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Hollywood Canteen Photos & History - Part 1

The Hollywood Canteen Photos and History - Part 1

The Hollywood Canteen was where the greatest generation danced with the most beautiful girls in the world. That was the title of the popular book, “The Hollywood Canteen.”

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Joan Leslie

Actress, Joan Leslie, wrote the foreword to the book, which is as follows;

“There is a little spot on a side street in Hollywood where magic used to happen every night during world war two. A plain old barn like Café was turned into a glamorous star-studded nightclub -- a welcoming place for every soldier, sailor and Marine on furlough. And, along with her right hand man, John Garfield, Bette Davis made it happen. With her fabulous drive, she persuaded all the studio executives to support it and to promise that their stars would appear there regularly. She also cajoled the guild and union memberships to transform the old barn into an entertainment center that was like their own clubhouse. It was Hollywood's very own Canteen.

Evenings at the Hollywood Canteen

Tuesday night was Warner Bros. night, and my dad always drove me over to the Canteen directly from the studio when movie making shooting was over for the day. He dropped me off at the stage door entrance on Cole Place, for I would be checked in by the officer of the day.

Once it was Hoagie Carmichael, who gave me a bear hug that I'll never forget. I would be assigned to handing out baloney and cheese sandwiches, coffee and cake that the servicemen wolfed down. Then I would sit at a table with the group of boys and ask about their hometowns and families, while they would ask me what it was like to kiss Gary Cooper! I would sign autographs on menus, caps, snapshots, shirts, dollar bills -- whatever they gave me. I dance with the boys, too - somewhat with disastrous results to my elaborate hairdos.

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Entertaining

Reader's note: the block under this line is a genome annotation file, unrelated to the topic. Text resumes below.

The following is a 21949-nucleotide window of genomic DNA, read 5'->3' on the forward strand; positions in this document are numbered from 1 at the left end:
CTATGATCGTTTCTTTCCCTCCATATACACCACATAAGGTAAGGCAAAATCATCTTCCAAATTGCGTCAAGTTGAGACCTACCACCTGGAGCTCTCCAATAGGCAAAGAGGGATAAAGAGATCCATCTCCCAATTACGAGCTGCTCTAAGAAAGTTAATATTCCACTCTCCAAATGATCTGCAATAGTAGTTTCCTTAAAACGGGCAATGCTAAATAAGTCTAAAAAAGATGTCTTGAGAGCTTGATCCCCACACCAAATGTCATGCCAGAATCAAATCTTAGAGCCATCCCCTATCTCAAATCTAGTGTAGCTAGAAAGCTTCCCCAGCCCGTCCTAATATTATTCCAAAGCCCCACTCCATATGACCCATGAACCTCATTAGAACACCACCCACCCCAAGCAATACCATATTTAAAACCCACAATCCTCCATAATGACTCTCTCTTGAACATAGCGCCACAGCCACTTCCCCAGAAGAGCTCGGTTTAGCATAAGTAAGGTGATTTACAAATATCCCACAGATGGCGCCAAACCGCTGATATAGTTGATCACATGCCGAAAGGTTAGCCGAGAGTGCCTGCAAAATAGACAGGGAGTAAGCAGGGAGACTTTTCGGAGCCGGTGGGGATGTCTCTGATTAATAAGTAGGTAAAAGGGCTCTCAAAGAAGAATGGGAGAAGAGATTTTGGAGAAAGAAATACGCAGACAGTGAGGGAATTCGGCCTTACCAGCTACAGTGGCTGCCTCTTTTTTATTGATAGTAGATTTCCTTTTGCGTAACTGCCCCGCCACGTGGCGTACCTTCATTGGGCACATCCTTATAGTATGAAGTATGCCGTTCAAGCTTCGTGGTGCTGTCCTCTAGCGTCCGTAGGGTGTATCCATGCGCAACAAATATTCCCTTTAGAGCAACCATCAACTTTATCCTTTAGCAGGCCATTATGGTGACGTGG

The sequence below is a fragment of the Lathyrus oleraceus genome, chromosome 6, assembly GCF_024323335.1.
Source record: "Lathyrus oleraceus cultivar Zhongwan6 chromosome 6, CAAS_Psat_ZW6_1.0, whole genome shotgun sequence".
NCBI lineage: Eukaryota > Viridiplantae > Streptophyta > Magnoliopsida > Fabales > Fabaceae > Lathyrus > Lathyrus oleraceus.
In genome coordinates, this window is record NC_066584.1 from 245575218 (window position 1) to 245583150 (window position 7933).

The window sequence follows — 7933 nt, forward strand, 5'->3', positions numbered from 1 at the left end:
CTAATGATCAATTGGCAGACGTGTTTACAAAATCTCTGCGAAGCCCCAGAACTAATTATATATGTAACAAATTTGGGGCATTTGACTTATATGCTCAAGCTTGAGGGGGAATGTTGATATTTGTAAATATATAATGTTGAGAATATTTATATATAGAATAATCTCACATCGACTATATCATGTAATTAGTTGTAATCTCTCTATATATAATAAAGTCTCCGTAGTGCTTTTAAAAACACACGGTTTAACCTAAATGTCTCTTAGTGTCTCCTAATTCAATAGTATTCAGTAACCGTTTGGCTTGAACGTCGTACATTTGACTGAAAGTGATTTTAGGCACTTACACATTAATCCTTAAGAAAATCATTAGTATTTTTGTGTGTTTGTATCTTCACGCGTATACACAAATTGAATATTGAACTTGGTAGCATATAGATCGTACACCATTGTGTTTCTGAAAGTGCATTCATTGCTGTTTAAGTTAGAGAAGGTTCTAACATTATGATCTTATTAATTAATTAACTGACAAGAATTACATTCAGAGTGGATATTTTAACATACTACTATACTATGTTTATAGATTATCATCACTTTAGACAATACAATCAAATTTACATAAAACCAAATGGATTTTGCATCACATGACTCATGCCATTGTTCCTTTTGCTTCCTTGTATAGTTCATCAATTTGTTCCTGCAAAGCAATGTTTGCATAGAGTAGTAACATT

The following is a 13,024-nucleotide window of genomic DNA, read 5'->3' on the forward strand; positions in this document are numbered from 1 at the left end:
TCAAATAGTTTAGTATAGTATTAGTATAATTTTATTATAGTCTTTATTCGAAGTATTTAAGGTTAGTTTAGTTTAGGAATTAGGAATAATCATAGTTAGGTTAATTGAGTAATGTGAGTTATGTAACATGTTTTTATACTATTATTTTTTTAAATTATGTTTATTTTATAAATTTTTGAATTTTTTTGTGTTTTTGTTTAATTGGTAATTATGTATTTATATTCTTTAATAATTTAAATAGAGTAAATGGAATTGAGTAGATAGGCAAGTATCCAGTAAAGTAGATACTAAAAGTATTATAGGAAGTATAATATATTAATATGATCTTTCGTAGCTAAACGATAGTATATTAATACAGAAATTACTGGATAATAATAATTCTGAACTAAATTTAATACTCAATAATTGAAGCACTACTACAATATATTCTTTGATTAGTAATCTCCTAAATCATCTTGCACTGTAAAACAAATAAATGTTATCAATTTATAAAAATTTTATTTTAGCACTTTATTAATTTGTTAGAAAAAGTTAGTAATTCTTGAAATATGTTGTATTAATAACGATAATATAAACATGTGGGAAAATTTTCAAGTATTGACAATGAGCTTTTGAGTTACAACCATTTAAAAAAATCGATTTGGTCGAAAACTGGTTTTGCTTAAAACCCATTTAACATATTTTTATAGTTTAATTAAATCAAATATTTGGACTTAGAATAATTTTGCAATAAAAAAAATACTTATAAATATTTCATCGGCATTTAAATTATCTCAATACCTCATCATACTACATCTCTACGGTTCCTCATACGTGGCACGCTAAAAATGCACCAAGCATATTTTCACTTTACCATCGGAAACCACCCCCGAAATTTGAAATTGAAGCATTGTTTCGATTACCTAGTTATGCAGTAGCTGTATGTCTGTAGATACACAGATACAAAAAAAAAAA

And the shows! The crowd went wild when Marlene Dietrich would take the microphone, when Bob Hope took over the stage to deliver one of his fabulous monologues. Bing Crosby would perform with his sons. I remember one Christmas show when not Crosby Quartet saying Christmas carols that the boys requested. All the big bands of the day made an appearance. Betty Hutton and the Andrews sisters belted out popular songs over jitterbugging soldiers. Those guys were the most appreciative audience a performer could ever wish for!

When I remember the Canteen, most of all, I remember the faces of the servicemen: young men thrilled at this glimpse of Hollywood glamour, deliriously happy on liberty, and yet willing to be set out the next day to the other side of the world. When I think about those boys, so willing to fight for our country's honor, and if what they did for us, how could we not do our best for them? We may have stayed to close up for the night, but every volunteer’s part in the Hollywood Canteen went out the door with those men. I'm so proud I was a part of it.”

World War II opened a new chapter in the lives of depression – weary Americans. As husbands and fathers, sons and brothers shipped out to fight in Europe and the Pacific, citizens who remained at home were galvanized in support of a common goal: to actively maintain the home front. Millions of women marched into factories, offices, and military bases to work in the paying jobs formerly held by men in peace-time.

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Volunteers

One of the greatest contributors to the war effort was Hollywood's entertainment industry; no other single group gave so much of its time, talent, energy, and enthusiasm. Hollywood film and radio stars, movie and studio employees, actors and actresses of varying degrees of fame, as well as screenwriters, directors, and producers, rolled up their sleeves to sell war bonds, traveled far and wide to perform for troops, and cheered up wounded servicemen on hospital tours.

But if there was one operation in which all the celebrated elements of Hollywood’s wartime generosity met, it was the Hollywood Canteen.

For three years, the best nightclub in the world welcomed over 3 million servicemen to a unique haven in a converted stable –cum-playhouse in the heart of Hollywood. It was a magical combination of a dazzling glamour spot and a comfy home away from home.

Under its western style roof, young men in uniform away from their families for the first time and about to ship out - some never to return - could actually dance with Betty Grable! They could laugh at Bob Hope, teller troubles to motherly character actor, Beulah Bondi, be handed a sandwich by Rita Hayworth, and have a letter to their girl written by a sympathetic studio secretary.

Most of all, as the boys went off to face unseen dangers in unknown lands, they knew, beyond a shadow of the doubt, how much they were appreciated. They left the Hollywood Canteen armed with the kinds of hope and encouragement that would help them win a war.

It should be pointed out, that during the Canteen’s three-year existence, scores of photographers were allowed in to take photos of the nightly activities. One of the most frequent photographers to visit the Hollywood Canteen was Joseph Jasgur. He took more photos than any other photographer. Many of his great photographs are on the hollywoodphotograph.com website. There are more than 9000 photos on the website, of which 350 are vintage photographs of the Hollywood Canteen. All photos, in the collection, are available for purchase.

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